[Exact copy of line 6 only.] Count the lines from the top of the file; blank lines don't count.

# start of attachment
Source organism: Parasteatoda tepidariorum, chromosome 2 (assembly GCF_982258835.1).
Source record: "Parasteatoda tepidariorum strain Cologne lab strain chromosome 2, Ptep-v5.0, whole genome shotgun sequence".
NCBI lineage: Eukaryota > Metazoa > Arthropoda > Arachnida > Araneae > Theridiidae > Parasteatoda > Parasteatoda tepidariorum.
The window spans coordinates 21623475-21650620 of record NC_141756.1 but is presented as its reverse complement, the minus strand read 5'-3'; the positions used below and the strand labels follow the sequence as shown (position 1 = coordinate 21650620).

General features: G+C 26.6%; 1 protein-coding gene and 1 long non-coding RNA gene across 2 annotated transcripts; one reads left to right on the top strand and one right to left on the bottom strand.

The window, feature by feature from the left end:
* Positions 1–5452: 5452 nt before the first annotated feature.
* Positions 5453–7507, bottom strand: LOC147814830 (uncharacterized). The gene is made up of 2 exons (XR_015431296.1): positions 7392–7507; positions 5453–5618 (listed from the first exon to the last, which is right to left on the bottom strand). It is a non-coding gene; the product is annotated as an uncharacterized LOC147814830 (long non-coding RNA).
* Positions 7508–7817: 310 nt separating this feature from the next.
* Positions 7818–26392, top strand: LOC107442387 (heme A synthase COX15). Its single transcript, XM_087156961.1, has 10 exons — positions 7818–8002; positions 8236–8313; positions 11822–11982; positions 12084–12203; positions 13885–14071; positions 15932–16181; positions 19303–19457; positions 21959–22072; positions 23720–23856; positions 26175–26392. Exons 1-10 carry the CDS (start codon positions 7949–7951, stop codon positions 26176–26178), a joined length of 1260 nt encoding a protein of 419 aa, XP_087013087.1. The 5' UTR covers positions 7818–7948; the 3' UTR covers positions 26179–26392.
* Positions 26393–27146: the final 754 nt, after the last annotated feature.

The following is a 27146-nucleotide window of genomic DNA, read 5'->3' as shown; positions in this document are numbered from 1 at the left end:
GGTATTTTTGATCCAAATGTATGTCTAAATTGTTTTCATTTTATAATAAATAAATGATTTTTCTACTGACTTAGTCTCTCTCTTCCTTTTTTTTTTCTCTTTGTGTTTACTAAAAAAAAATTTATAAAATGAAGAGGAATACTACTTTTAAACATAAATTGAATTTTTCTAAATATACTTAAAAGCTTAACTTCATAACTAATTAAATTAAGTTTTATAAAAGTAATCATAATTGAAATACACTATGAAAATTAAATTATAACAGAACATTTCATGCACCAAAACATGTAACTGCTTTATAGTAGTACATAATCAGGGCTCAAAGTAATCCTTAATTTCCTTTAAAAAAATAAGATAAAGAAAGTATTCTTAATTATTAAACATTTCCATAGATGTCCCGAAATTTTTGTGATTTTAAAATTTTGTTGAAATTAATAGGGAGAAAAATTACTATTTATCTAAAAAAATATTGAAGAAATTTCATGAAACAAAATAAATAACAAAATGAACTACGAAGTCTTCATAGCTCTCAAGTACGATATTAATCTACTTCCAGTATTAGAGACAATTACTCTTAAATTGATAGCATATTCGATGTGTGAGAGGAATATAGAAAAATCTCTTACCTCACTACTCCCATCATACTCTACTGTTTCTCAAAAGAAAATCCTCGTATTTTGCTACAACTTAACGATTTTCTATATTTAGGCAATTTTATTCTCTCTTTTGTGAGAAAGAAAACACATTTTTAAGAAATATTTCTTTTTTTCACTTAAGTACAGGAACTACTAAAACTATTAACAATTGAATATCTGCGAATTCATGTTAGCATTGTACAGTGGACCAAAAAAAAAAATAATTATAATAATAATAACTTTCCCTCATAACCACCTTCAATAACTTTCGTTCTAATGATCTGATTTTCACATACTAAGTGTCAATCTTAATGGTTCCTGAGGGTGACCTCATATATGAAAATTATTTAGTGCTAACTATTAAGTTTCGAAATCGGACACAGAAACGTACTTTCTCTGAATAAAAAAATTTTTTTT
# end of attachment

The window, feature by feature from the left end: